Now, unfortunately in evolutionary terms, humans have not had time to genetically acquire more appropriate lifestyle strategies. As I have often said most of us have an instinctual fear of spiders and snakes which was probably a useful genetic strategy for our hunter-gatherer ancestors. Very few of us today would know of anyone who was killed by snakebite. It would be more appropriate if we had an instinctual fear of speeding motor vehicles, electricity sockets or debilitating drugs. But these are very new threats to humans and we have not had the opportunity to develop a genetic response.
And so it is that we have to accommodate in our modern lives an overhang of genetic responses that are no longer appropriate.
One of the modern manifestations of this inappropriate behaviour, resulting from ancient derivations, is domestic violence. Domestic violence, with but a few exceptions, is perpetrated by males. Now these genetic proclivities of males help to explain this behaviour, but it does not excuse it. In a civil society we all have to suppress instinctual behaviours when they cut across the rights of others. Most of us do this and by far the majority of men do not physically harm their partners.
Despite the fact that it is only a minority of men that exhibit such appalling behaviour the toll it takes on society, and in particular women, is not insignificant. In Australia nearly two women a week on average are killed by their partners or former partners. Family violence, largely perpetrated by men, is the chief cause of homelessness for women and children. A large part of the work of police is devoted to attending to the consequences of domestic violence.
Now as we discovered earlier, most behaviour has its origins in the biological history and the early socialisation of individuals. And in many ways those impacts are additive. For example if your parents are criminals and you live in a criminal environment you are more than likely going to be a criminal offender. If your parents are criminal but you were brought up, for whatever reason, in a non-criminal environment you are far less likely to resort to criminal behaviour.
The same rationale applies to domestic violence. If you are male, and therefore genetically predisposed to some degree to violence, and live in a household where domestic violence is acted out, you are more likely to display such behaviour. It is therefore important in combatting this dysfunctional behaviour to intervene in those households to try to prevent it in order to lessen the likelihood that sons will emulate their fathers. Research also shows that women brought up in such households are more likely to view such behaviour as “normal” and are less likely to seek help when they are the victims. We must try and stamp out domestic violence in households and re-establish proper behavioural norms that promote equality between men and women and prevent men from subjugating women. I have written in other essays how I deplore the tendency of fundamental Islam to oppress women. It is difficult to promote such an argument when men in my own society are doing the same.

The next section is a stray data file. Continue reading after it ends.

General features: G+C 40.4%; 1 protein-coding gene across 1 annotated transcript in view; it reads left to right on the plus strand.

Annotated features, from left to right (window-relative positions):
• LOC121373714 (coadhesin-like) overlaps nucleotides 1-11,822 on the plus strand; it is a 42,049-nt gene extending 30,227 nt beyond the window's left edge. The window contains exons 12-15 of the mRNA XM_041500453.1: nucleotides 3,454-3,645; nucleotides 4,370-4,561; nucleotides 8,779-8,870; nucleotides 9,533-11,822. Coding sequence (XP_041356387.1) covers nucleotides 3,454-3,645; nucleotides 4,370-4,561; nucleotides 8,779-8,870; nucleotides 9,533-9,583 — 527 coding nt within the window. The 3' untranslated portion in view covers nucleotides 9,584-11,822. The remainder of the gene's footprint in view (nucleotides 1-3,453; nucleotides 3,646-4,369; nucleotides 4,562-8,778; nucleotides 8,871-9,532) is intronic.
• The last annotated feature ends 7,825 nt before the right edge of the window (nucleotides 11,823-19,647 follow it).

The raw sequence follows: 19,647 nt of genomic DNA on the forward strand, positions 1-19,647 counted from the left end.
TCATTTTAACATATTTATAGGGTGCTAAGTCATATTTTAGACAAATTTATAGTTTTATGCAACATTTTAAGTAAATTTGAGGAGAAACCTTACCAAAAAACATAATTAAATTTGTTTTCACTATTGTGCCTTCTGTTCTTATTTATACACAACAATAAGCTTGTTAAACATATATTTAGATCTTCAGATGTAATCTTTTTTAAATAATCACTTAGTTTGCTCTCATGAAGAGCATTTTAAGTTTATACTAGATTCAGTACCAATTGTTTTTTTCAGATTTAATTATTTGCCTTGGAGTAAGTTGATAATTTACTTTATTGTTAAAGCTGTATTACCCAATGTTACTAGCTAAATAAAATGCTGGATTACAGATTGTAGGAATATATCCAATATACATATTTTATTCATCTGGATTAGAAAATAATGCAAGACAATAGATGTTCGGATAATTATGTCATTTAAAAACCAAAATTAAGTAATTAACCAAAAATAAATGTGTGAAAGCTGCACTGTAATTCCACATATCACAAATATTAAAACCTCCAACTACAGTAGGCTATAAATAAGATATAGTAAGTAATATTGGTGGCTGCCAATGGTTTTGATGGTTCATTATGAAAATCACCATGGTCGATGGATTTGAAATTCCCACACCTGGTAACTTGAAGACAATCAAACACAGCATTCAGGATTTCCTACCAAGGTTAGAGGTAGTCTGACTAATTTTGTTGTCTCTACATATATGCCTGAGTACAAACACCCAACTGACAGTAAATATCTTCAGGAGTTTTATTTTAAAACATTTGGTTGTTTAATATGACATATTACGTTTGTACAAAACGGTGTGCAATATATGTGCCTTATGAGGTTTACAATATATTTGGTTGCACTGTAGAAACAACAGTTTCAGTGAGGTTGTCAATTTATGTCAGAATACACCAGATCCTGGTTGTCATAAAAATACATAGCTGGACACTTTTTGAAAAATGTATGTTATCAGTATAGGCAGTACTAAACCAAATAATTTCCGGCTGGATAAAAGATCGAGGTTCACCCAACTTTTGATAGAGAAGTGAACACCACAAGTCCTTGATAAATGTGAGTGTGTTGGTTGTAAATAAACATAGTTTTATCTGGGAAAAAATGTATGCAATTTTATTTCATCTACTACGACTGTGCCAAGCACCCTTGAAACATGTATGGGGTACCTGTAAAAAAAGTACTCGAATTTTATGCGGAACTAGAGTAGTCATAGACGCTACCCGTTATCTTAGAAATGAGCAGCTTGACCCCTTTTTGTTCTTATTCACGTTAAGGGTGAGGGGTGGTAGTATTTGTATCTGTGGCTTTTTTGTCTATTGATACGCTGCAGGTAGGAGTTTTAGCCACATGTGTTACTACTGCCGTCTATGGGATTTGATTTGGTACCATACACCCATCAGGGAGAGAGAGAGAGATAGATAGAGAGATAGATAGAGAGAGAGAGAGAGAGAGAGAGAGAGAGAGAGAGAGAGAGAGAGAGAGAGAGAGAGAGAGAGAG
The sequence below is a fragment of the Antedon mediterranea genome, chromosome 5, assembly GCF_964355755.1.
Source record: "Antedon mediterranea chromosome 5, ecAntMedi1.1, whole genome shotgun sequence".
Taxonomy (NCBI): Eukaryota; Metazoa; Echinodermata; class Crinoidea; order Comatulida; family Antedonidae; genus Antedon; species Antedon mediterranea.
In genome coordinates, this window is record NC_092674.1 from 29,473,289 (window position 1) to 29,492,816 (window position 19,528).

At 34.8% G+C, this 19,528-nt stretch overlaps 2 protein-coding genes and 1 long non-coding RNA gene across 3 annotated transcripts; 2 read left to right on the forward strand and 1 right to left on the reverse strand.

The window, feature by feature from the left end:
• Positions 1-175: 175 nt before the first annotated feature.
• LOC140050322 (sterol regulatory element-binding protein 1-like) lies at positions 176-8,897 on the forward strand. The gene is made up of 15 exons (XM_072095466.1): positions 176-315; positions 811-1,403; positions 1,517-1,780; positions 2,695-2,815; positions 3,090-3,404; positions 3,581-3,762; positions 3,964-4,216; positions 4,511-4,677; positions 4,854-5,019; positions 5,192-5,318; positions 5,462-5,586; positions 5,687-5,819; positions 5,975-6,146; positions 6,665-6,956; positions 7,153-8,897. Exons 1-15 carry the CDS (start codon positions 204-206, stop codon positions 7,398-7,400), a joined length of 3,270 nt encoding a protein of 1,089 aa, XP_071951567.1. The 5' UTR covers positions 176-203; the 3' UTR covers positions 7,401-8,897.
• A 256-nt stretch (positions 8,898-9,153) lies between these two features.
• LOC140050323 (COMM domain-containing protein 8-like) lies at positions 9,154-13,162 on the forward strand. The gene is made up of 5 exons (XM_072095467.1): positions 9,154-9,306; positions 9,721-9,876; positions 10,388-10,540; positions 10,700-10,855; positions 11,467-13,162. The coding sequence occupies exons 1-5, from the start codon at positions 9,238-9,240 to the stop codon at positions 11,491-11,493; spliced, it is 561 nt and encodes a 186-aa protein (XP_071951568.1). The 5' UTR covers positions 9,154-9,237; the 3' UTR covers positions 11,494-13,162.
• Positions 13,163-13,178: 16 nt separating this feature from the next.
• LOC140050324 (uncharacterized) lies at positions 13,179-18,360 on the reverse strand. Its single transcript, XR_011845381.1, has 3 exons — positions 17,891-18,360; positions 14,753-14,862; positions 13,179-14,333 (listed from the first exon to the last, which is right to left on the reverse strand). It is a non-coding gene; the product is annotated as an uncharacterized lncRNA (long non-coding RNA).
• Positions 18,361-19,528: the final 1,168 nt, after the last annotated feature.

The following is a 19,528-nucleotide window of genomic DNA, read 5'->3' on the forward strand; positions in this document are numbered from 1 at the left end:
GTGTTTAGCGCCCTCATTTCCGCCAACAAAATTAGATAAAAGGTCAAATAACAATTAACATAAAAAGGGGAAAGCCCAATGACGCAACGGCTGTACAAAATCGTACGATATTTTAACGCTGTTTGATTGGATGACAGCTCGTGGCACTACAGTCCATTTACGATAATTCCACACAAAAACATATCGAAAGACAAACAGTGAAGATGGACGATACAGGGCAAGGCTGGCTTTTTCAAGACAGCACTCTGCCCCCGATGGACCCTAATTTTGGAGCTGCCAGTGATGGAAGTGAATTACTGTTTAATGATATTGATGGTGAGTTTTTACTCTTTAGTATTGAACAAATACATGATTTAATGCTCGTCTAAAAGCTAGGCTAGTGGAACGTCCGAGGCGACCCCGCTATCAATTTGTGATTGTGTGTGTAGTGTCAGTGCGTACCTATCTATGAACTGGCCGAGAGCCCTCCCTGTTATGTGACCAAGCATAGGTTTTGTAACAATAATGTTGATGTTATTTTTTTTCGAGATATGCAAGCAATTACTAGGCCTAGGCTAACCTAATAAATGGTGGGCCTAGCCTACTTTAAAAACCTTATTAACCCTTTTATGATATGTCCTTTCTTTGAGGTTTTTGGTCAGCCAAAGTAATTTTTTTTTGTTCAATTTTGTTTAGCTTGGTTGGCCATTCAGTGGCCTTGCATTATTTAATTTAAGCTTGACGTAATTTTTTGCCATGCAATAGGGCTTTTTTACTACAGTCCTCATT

In general I shy away from the issues of the “gender wars” as many of them are confected. But in this case, for the reasons I have outlined above, I agree with the sentiments of Rosie Batty, Australian of the Year, whose son was murdered by her partner. She said:
“We have to be changing our own attitudes towards violence and recognising this is a gender issue. It is about men having to look at that change.”
The genetics that predispose males to be more violent than women have also resulted in men being bigger and stronger than women. It is hardly a manly virtue to act out our insecurities by beating up our women who are in general smaller and weaker than us.
It is to Tony Abbott’s credit that he has made domestic violence a major topic for the recent COAG meeting. Let us hope that the outcomes are more than a plethora of sanctimonious words!